More brown, less white. More fresh and frozen, less canned. More fruits and veggies, fewer sweets.
That’s what students in schools across South Carolina have to look forward to when they head back to class in a few weeks.
School nutrition programs are preparing for these changes, the latest in a phasing-in of healthier food standards in public schools.
The latest round of changes went into effect July 1 and is part of the Healthy Hunger-Free Kids Act of 2010, legislation that dictates the funding and policy of the U.S. Department of Agriculture’s nutrition programs.
“It’s just about getting the kids used to these healthier options,” said April Gibbons, the wellness manager for the Rock Hill school district.
Changes to school meals include a shift to whole-grain foods, a reduction of sodium and a requirement of a fruit or vegetable.
While the lunch line won’t look any different, students used to be able to skip the apple or carrots if they didn’t want them. Now, want them or not, they have to take them.
The stricter sodium requirements mean school cafeterias will be shifting from canned goods to fresh or fresh-frozen products, Gibbons said. Too much sodium in a person’s diet can lead to high blood pressure and other medical conditions, according to the USDA.
Students will notice the shift to whole-grain or whole-wheat bread products, Gibbons said.
“Last year, we were doing a 53/47 blend and you couldn’t tell the difference,” she said. “They’re definitely going to be able to taste the difference with pasta and bread.”
But whole grain is a healthier option than white flour products, Gibbons said, because it takes longer to metabolize, so students will feel full longer.
Many students don’t eat whole-grain products at home, so they don’t realize they might actually like them, she said.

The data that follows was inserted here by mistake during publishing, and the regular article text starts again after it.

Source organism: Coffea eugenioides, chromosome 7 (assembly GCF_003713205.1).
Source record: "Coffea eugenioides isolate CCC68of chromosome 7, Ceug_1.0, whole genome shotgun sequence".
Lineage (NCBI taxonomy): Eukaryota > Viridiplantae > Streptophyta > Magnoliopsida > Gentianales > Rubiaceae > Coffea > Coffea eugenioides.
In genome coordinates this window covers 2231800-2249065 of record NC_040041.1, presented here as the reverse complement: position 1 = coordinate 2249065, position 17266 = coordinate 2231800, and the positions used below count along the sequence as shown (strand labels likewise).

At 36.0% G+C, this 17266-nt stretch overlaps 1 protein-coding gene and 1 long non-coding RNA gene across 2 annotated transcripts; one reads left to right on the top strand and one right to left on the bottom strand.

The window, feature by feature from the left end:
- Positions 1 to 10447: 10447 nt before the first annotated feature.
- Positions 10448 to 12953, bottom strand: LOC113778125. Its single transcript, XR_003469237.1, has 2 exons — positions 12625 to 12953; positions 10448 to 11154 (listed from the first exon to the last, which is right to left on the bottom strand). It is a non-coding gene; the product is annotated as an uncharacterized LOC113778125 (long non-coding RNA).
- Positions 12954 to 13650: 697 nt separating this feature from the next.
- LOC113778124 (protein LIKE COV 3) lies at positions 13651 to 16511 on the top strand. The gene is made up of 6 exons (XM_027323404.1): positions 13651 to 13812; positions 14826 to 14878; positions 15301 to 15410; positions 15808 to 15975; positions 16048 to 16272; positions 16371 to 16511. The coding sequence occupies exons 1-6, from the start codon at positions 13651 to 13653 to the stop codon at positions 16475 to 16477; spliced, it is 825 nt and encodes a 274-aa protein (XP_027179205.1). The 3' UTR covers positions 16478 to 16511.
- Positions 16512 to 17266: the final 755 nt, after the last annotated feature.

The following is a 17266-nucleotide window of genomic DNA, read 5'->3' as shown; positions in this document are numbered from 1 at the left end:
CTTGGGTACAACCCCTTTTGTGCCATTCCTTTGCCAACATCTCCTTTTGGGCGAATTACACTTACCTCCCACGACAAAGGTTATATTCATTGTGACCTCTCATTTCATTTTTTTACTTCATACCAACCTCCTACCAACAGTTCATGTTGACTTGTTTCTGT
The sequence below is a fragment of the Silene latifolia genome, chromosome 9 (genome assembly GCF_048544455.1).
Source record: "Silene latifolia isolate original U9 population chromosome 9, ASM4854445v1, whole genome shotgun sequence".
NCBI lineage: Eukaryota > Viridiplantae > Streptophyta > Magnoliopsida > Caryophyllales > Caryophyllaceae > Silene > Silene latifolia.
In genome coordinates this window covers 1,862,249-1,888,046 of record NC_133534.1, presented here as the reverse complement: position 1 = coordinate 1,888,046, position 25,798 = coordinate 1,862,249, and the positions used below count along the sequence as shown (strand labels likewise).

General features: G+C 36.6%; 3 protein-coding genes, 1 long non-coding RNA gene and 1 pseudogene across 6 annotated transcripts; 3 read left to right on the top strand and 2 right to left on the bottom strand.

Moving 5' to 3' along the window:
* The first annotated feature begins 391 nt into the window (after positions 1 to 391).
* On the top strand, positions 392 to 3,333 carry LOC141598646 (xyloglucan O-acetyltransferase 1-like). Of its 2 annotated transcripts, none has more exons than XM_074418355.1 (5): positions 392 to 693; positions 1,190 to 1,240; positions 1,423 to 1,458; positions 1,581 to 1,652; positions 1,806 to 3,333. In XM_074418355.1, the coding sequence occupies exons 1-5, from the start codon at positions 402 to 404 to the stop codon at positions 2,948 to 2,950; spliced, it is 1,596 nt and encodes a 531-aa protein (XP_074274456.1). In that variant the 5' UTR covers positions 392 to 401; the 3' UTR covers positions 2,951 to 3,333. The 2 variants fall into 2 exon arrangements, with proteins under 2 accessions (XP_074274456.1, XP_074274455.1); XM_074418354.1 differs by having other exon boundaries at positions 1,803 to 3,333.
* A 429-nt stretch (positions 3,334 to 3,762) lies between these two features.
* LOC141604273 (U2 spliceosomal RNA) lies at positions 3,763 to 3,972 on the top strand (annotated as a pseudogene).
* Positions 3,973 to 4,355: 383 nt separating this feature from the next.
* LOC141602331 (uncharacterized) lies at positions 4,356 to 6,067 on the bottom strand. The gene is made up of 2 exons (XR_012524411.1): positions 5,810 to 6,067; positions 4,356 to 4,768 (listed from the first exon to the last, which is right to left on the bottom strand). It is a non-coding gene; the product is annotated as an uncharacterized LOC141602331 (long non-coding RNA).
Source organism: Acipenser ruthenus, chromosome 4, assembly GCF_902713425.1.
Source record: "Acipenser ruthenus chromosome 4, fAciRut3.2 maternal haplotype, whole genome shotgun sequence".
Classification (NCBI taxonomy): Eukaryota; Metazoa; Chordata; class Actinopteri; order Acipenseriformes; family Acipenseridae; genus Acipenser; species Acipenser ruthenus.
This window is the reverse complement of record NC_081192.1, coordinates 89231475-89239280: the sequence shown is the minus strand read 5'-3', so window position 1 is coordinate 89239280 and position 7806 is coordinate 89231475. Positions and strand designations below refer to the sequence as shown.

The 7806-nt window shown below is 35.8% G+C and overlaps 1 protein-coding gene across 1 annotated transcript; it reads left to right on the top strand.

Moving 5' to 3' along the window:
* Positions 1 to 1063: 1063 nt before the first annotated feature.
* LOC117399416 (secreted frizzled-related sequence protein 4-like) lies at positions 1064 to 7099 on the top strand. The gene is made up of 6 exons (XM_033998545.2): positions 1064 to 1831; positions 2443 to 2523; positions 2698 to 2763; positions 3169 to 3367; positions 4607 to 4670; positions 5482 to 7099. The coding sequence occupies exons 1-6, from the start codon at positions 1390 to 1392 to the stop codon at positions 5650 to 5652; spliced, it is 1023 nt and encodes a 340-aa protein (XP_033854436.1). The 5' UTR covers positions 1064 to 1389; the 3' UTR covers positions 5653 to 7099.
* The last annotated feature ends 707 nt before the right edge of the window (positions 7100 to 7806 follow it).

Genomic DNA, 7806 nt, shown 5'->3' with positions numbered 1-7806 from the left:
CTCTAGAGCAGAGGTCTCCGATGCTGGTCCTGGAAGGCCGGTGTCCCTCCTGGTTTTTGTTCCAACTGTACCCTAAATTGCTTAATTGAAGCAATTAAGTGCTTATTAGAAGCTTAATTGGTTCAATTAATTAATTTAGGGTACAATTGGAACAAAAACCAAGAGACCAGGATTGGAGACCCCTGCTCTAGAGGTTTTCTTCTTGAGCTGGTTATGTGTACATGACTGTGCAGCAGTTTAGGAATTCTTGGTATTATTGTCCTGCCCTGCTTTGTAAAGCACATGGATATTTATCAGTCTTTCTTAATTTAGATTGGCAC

Gibbons said the district is aware of reports from across the country that indicate children won’t eat healthier food at lunch or breakfast, opting instead to not eat at all. But until the school year starts, there’s no way to gauge their reactions, she said.
“There’s still going to be chicken nuggets and pizza and all the other things that they’re used to,” Gibbons said, but the pizza will have whole wheat crust with low-fat cheese and the chicken nuggets will be baked with whole-wheat bread crumbs instead of white flour.
New snack requirements might take some students by surprise this year.
“We won’t be seeing ice cream or Chik-fil-A or Pizza Hut, unless they come out with a product that meets the guidelines,” Gibbons said.
Those guidelines include strict calorie, fat, sugar and sodium limits and requirements for whole grains, fruits and vegetables and important nutrients such as calcium and fiber. That means no more Chik-fil-A fundraisers during lunch hours, an activity that’s particularly popular at local high schools.
If a company can provide a product that meets those guidelines, the schools can sell it, but if not, it’s not allowed.
The nutritional changes mean suppliers are scrambling to get products in compliance in time for the 2014-2015 school year, Gibbons said. Companies such as General Mills and Pillsbury will have to reformulate their offerings to meet the new guidelines.
“Everything’s having to change,” Gibbons said.
But making things healthier will be worth it, she said. The South Carolina Institute for Childhood Obesity and Related Disorders reports that one in four children in South Carolina is obese.
“With the hustle and bustle of every day, it’s going to open their eyes up to some of the healthier options they may not have access to at home.”